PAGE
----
Primordial Germ Cells

Primordial Germ Cells were Created from Human Stem Cells to Potentially Crack the Genetic Inheritance Code

The recent discovery of a newfound role of a gene called SOX17 led scientists from University of Cambridge and Weizmann Institute to create primordial germ cells (PGCs)—egg and sperm predecessors—from human stem cells. Previously, PGCs were created using rat and mice stem cells, and a few scientists have created germ cells from human stem cells, but this is the first time where primordial germ cells were refashioned from human stem cells efficiently. With this new tool in their arsenal, the researchers are hoping to shed light on the mechanisms that regulate transmission of genetic material from one generation to the next.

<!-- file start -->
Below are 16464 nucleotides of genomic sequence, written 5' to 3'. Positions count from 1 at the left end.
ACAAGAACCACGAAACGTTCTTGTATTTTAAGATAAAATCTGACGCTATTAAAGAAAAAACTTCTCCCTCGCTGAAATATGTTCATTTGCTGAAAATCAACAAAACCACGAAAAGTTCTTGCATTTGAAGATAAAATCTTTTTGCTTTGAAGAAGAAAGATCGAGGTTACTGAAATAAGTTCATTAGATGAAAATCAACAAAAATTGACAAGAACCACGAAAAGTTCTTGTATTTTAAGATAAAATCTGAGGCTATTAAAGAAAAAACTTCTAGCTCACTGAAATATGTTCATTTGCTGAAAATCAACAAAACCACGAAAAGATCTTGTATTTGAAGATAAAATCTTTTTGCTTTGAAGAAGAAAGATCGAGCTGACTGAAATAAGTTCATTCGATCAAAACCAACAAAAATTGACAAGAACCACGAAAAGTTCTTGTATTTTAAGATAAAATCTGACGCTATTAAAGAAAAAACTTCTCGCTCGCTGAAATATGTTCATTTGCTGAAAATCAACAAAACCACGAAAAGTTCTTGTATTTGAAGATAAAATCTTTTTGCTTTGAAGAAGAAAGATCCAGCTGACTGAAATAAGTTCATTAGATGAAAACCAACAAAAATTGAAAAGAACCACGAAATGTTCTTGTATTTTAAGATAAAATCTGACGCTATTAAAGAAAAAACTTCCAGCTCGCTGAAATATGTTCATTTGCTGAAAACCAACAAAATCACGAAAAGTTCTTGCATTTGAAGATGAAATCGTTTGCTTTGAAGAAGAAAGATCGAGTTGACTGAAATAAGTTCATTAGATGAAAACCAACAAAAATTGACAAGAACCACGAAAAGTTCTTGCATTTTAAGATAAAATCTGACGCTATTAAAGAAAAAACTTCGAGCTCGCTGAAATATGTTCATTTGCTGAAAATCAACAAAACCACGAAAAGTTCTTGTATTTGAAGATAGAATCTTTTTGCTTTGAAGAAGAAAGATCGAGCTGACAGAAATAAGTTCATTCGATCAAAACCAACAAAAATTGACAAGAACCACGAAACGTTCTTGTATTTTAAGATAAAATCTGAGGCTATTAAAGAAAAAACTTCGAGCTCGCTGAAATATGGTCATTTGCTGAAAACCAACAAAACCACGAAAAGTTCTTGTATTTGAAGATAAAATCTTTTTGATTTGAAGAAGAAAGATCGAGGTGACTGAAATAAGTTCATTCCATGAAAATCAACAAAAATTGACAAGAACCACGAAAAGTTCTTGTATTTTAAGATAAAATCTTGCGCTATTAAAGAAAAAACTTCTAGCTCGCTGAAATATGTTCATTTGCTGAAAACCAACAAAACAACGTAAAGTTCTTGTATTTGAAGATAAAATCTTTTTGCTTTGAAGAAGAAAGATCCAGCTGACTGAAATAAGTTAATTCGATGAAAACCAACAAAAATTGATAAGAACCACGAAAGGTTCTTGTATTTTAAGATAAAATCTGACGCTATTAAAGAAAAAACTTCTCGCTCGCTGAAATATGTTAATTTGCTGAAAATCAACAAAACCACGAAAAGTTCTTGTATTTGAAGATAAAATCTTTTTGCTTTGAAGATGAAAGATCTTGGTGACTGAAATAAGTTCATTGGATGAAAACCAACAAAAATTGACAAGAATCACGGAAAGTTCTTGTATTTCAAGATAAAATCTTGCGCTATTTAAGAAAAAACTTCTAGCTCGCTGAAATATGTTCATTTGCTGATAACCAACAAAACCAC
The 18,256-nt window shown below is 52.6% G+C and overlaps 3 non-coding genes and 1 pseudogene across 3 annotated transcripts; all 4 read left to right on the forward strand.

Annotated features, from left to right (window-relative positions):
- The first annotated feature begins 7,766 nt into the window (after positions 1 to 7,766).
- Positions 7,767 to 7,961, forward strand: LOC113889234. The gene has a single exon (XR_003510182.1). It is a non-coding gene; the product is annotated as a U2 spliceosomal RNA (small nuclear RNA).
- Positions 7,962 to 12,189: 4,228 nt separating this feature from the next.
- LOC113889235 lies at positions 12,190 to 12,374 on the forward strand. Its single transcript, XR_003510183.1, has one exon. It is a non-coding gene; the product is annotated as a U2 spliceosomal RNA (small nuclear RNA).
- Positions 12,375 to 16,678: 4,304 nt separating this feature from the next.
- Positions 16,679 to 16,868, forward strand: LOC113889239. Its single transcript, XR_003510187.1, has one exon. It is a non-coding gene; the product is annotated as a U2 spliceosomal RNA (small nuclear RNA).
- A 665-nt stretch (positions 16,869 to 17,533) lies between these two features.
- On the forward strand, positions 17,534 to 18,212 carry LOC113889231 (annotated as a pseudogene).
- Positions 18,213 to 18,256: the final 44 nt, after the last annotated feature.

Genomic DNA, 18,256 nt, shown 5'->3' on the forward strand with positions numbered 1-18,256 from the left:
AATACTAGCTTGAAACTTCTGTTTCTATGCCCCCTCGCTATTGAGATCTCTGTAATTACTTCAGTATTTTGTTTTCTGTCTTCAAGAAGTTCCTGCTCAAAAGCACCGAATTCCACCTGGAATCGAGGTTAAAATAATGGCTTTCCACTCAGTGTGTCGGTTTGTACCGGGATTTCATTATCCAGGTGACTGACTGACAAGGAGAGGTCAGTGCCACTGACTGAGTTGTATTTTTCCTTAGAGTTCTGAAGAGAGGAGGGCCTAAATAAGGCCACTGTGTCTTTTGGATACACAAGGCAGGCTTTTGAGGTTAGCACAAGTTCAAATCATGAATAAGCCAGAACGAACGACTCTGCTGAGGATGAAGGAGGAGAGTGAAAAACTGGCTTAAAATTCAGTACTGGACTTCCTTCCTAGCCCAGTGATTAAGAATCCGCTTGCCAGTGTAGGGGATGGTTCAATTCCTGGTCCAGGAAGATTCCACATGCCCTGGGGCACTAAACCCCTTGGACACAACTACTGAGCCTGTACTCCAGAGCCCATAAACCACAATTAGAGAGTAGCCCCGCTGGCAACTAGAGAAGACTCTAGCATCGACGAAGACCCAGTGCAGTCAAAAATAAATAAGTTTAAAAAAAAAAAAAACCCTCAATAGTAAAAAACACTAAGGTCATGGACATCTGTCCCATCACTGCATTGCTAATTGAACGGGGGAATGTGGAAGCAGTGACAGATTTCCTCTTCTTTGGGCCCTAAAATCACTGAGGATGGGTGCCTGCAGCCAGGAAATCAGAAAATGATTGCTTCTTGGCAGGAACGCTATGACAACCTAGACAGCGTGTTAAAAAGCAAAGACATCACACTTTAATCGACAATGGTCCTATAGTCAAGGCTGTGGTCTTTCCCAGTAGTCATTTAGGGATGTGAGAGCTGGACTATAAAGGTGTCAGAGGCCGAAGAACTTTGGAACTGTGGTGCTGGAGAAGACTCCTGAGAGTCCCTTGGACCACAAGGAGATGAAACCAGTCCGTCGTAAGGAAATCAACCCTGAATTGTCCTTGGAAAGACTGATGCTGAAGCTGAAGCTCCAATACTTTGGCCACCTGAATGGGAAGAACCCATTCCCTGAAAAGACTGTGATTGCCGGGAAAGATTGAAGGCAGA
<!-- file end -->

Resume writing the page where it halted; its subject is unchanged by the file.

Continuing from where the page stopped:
During the early stages of embryo development, after an egg cell is fertilized by a sperm cell, the new entity (called a zygote) undergoes a series of cell division until it forms a bundle of cells known as a blastocyst. It consists of an inner cell mass, which develops further until it eventually forms the fetus, and an outer wall that later forms the placenta. Cells in the inner cell mass are rebooted to become stem cells, in which a handful are “specified” into becoming primordial germ cells, which then become germ cells (sperm or egg). Sperm and egg cells are responsible for handling the genetic information that is to be passed down to the next generation.